The shrine or séance area may be cleaned with cigar smoke (smudge in one direction, not waving) and by sprinkling fresh water (omi tutu) with efun or cascarilla chalk in it, or with Florida water.
Anyone present from the beginning, or any spirit can come in, identify itself, state its purpose, or hold forth on any topic of concern—usually those regarding the conduct, character, problems, or mysteries of concern to the clients. Even if no spirits manifest they can be verbally implored to come by invocation chants (suyere), the clients are free to share any thoughts, impulses, inspirations, or songs that they may like. Spirits can cause the Medium or a client to write messages on paper. The participants can read pray- ers of proverbs to the group—usually of four to twelve people. They—spirits and clients alike-- also pres- cribe acts to be done or stopped, things to be made, cleansings to do (along with specific ingredients), and so on for the benefit of any participant.
Visiting spirits may be greeted in English or in any language: in Yoruba, e.g., “maferefun egun,” “ibae se (“prn. “eeba-shey”) egun,” “dobale egun,” or “egun ire-oooo” (I salute ancestors, I praise ancestors, I prostrate myself on the ground on which ancestors walk, ancestors are good fortune, respectively).
(1) Occasionally, spirits of the Dead, e.g. friends, lovers, or family members, want the living client to leave the marketplace of earth and go to ‘good heaven’ with them. These spirits must be shown love and compassion but beseeched to let the client finish out his or her destiny Also, not infrequently, client will “pass” a malevolent spirit (an enviado; an envious one) and once this is determined, it should be encour-aged to leave. The directed use of incantations, prayers, cool water, efun, or ostracism and cold-watered sheets can be used toward this end if absolutely necessary, but sometimes they have come to warn of an "osogbo "(an un-paid spiritual debt) or ogo (curse) that needs to be addressed with a subsequent read- ing. A knowledgeble ele’egun/medium can also “exorcise” a bad spirit though a technique called a par- aldo or rompimiento.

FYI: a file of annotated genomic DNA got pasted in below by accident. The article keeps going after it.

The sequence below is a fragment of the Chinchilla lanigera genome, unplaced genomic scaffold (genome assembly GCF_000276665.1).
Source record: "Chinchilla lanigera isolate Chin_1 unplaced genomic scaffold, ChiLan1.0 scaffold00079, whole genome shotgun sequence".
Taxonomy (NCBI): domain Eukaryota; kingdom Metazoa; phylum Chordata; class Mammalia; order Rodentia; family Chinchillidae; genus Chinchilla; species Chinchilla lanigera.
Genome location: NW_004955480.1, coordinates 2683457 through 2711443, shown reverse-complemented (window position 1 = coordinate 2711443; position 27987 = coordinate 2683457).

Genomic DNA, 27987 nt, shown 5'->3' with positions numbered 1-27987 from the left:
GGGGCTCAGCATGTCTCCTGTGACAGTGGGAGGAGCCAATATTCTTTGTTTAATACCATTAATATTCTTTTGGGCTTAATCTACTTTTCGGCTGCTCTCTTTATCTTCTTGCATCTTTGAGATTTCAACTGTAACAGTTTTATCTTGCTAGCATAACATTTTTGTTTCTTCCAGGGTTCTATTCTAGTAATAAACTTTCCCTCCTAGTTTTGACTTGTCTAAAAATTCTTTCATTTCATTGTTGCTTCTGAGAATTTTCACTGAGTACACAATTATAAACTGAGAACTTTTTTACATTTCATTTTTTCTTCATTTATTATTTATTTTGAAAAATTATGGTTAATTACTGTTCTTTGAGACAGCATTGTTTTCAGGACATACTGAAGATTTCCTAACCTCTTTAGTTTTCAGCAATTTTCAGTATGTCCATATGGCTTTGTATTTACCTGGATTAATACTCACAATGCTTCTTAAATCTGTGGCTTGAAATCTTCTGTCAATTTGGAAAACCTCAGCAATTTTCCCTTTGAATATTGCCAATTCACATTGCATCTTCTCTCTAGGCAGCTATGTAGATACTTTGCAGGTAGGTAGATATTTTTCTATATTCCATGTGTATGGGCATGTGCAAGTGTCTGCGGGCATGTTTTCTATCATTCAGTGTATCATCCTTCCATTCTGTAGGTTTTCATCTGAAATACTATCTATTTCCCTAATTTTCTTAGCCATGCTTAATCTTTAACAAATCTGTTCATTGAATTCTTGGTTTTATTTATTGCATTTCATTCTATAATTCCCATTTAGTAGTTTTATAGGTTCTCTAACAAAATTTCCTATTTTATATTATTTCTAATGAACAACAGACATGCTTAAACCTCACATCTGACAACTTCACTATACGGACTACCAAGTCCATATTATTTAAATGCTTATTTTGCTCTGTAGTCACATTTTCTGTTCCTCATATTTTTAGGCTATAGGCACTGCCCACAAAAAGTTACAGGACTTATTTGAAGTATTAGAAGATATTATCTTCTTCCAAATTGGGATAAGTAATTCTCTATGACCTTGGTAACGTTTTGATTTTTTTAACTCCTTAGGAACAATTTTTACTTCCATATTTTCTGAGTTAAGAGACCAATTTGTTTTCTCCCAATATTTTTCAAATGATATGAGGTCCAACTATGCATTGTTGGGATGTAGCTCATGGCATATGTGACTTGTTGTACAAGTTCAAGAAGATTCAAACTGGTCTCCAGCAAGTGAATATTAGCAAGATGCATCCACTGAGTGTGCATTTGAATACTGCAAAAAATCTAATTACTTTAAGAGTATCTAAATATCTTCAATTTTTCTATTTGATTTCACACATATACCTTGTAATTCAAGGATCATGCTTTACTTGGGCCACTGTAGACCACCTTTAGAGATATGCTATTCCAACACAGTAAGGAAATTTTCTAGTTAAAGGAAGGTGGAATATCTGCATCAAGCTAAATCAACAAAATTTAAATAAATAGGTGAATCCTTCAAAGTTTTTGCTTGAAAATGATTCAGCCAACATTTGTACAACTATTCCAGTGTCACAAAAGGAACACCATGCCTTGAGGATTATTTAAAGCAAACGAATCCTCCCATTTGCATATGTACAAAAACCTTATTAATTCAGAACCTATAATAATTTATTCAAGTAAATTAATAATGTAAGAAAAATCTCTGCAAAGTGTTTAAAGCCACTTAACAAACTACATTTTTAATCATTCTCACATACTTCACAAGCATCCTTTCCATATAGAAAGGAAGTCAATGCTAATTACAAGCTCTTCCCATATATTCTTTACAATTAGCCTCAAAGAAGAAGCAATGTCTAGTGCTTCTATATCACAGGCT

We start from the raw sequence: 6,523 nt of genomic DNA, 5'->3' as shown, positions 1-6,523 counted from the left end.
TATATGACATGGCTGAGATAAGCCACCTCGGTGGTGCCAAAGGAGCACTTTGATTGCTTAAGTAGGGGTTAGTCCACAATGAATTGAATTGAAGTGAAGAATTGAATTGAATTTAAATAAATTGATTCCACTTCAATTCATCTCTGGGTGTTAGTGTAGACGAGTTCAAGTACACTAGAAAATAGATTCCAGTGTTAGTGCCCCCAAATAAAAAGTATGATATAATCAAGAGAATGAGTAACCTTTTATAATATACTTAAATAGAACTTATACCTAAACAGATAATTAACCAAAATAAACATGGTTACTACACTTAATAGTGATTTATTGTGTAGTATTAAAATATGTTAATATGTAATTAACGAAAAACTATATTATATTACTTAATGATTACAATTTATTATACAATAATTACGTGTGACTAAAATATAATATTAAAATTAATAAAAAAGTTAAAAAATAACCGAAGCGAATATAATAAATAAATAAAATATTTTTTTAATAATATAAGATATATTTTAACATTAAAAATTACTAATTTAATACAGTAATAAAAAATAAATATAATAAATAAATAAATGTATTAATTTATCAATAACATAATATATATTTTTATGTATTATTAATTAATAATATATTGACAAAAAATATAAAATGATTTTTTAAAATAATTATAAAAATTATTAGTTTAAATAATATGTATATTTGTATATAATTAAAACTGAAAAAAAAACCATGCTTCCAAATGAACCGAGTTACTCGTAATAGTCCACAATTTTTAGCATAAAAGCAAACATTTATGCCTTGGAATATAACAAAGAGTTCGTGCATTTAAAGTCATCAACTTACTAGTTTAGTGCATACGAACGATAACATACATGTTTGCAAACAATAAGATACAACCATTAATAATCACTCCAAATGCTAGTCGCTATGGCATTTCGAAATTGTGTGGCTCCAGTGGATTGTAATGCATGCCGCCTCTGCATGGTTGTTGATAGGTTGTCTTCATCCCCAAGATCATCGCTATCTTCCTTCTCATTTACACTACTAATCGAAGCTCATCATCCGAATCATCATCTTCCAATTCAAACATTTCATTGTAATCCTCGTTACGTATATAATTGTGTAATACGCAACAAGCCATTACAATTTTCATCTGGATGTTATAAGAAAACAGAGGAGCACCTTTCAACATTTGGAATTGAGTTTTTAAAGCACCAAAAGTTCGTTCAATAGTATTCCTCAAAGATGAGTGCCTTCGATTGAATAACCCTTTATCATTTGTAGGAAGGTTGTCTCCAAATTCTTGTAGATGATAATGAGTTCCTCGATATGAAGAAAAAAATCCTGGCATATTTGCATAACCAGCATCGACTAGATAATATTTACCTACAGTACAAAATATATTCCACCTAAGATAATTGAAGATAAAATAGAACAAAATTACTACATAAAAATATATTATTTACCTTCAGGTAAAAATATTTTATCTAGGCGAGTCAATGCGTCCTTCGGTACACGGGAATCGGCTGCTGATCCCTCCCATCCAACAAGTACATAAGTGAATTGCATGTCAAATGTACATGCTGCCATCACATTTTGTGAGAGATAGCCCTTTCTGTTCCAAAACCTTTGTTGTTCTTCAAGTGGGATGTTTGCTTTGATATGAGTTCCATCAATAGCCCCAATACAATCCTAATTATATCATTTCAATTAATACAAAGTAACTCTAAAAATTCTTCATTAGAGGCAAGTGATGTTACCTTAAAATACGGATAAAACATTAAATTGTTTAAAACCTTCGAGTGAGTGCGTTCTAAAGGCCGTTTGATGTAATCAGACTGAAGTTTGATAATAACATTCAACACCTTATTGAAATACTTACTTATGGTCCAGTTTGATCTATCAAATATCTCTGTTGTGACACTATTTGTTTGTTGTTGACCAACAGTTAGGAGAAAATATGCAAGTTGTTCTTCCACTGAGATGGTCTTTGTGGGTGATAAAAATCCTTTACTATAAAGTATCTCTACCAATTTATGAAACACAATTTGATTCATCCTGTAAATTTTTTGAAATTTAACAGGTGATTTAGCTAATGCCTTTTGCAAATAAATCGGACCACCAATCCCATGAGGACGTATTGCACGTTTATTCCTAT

(2) These sessions are sometimes plagued with pure interpersonal bullshit (bochinche) and others may
notice this and ask for an end to it. Two hours is typically the maximum useful time. Meals usually fol- low (but may precede) the séance. The eguns are fed by having a plate prepared for them where no one is seated at the table.
(3) Most important: A misa does not have to have a manifesting spirit or Medium for leadership. The purpose of a mass is to first and foremost to celebrate entities in the spirit world. Even if they do not manifest (and they most often do not for a spiritual group that is just ‘having a misa’ for the first few times). The mass is just as successful without spirit manifestations if it is sincerely engaged in; it is fore-most a celebration of and for them.
(4) On the floor of the room near the table or the boveda, there should be a white porcelain bowl placed with water in it, a scent like Bay Rum or Florida water, the petals of white flowers, and other sweet leav-es (like Bay Laurel). This is used for cleaning by participants at the start or anytime afterwards during the misa. It gets thrown into the streets after the misa.
(5) A lit cigar should be placed on a cup of freshly brewed black coffee at the boveda nearby. Just a whiff is enough; no need to make the room smoky!! The cigar and the candles are Cuban additions to the pro- cess; not African. Do not make people sick in the name of ‘healing’ their spirits. Light incense is alright too, but when dealing in ‘smoky’ things we are also touching on the ashe of Oya! So the room should be comfortable and have ventilation.